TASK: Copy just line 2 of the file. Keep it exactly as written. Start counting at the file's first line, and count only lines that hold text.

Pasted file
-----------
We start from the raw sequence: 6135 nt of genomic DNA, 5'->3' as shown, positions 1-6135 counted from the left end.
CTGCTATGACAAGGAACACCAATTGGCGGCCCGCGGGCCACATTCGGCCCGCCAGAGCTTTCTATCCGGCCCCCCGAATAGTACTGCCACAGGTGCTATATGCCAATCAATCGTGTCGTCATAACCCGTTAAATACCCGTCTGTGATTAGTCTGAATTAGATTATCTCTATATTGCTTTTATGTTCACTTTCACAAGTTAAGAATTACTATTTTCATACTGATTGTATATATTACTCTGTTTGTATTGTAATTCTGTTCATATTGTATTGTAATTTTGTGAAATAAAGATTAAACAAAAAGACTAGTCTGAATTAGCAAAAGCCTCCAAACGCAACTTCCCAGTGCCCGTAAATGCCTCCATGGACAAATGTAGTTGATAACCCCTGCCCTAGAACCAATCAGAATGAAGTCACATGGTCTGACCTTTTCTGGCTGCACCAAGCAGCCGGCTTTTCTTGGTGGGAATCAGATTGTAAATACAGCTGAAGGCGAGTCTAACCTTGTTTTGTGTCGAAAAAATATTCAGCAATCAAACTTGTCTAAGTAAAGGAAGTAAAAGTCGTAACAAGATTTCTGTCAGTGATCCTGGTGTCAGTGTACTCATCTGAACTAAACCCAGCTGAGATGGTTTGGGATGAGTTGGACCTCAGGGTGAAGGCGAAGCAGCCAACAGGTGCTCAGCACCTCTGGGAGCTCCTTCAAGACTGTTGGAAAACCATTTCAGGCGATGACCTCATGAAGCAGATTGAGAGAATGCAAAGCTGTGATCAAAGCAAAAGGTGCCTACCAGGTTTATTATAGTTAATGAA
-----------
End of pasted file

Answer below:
CTGCTATGACAAGGAACACCAATTGGCGGCCCGCGGGCCACATTCGGCCCGCCAGAGCTTTCTATCCGGCCCCCCGAATAGTACTGCCACAGGTGCTATATGCCAATCAATCGTGTCGTCATAACCCGTTAAATACCCGTCTGTGATTAGTCTGAATTAGATTATCTCTATATTGCTTTTATGTTCACTTTCACAAGTTAAGAATTACTATTTTCATACTGATTGTATATATTACTCTGTTTGTATTGTAATTCTGTTCATATTGTATTGTAATTTTGTGAAATAAAGATTAAACAAAAAGACTAGTCTGAATTAGCAAAAGCCTCCAAACGCAACTTCCCAGTGCCCGTAAATGCCTCCATGGACAAATGTAGTTGATAACCCCTGCCCTAGAACCAATCAGAATGAAGTCACATGGTCTGACCTTTTCTGGCTGCACCAAGCAGCCGGCTTTTCTTGGTGGGAATCAGATTGTAAATACAGCTGAAGGCGAGTCTAACCTTGTTTTGTGTCGAAAAAATATTCAGCAATCAAACTTGTCTAAGTAAAGGAAGTAAAAGTCGTAACAAGATTTCTGTCAGTGATCCTGGTGTCAGTGTACTCATCTGAACTAAACCCAGCTGAGATGGTTTGGGATGAGTTGGACCTCAGGGTGAAGGCGAAGCAGCCAACAGGTGCTCAGCACCTCTGGGAGCTCCTTCAAGACTGTTGGAAAACCATTTCAGGCGATGACCTCATGAAGCAGATTGAGAGAATGCAAAGCTGTGATCAAAGCAAAAGGTGCCTACCAGGTTTATTATAGTTAATGAA